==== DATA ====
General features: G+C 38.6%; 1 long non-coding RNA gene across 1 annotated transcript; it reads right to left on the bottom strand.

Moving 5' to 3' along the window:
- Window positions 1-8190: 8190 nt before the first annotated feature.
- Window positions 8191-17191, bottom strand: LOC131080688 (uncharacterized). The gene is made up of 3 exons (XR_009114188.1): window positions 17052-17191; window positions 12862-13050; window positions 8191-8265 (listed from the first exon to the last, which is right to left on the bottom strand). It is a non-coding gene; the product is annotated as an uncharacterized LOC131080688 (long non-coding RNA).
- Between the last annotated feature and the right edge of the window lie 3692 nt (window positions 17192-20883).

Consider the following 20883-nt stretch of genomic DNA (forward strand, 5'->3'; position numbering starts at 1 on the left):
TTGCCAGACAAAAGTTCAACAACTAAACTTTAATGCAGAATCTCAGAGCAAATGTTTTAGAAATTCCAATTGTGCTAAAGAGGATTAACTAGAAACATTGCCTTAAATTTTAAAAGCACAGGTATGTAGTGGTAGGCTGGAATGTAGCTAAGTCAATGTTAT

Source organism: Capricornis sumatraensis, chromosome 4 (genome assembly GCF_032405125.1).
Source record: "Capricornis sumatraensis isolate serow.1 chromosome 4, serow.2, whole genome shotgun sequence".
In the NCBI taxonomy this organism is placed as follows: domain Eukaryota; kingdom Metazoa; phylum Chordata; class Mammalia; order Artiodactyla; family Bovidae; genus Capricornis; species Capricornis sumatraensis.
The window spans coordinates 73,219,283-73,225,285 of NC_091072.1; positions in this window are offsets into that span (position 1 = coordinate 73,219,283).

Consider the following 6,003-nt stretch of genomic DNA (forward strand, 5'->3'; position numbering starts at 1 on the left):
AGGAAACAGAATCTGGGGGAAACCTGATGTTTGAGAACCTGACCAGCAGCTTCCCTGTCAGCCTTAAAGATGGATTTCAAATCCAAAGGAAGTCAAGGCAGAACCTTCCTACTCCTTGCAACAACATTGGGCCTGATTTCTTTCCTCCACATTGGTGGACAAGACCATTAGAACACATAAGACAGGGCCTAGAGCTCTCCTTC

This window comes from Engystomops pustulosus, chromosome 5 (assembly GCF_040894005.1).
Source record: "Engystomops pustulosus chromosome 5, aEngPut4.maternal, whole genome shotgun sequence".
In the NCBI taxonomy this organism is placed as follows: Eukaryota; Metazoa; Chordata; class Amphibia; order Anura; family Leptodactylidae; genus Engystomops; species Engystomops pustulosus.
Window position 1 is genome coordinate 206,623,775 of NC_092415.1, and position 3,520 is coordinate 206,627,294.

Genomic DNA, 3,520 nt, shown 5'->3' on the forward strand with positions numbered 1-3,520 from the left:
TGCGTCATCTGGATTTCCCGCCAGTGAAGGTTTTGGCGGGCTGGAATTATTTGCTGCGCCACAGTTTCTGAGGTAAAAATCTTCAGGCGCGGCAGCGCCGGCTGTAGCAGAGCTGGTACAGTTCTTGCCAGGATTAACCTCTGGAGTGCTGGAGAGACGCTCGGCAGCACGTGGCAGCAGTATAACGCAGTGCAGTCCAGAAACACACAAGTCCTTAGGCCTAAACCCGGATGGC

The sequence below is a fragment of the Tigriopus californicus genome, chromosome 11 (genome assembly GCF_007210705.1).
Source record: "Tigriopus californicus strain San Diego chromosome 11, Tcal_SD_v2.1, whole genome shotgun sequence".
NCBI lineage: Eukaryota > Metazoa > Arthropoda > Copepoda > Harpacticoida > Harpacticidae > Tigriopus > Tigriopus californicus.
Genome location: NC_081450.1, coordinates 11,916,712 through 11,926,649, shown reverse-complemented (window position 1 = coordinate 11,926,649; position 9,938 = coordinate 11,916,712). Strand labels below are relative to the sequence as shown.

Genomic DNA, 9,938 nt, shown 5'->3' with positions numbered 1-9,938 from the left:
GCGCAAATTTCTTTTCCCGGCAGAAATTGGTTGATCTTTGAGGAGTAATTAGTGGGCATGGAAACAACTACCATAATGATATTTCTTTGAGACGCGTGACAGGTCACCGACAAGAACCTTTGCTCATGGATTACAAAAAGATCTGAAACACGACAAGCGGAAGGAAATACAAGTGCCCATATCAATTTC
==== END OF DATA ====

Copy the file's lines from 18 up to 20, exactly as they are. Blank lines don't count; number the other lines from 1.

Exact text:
Genomic DNA, 3,520 nt, shown 5'->3' on the forward strand with positions numbered 1-3,520 from the left:
TGCGTCATCTGGATTTCCCGCCAGTGAAGGTTTTGGCGGGCTGGAATTATTTGCTGCGCCACAGTTTCTGAGGTAAAAATCTTCAGGCGCGGCAGCGCCGGCTGTAGCAGAGCTGGTACAGTTCTTGCCAGGATTAACCTCTGGAGTGCTGGAGAGACGCTCGGCAGCACGTGGCAGCAGTATAACGCAGTGCAGTCCAGAAACACACAAGTCCTTAGGCCTAAACCCGGATGGC

The sequence below is a fragment of the Tigriopus californicus genome, chromosome 11 (genome assembly GCF_007210705.1).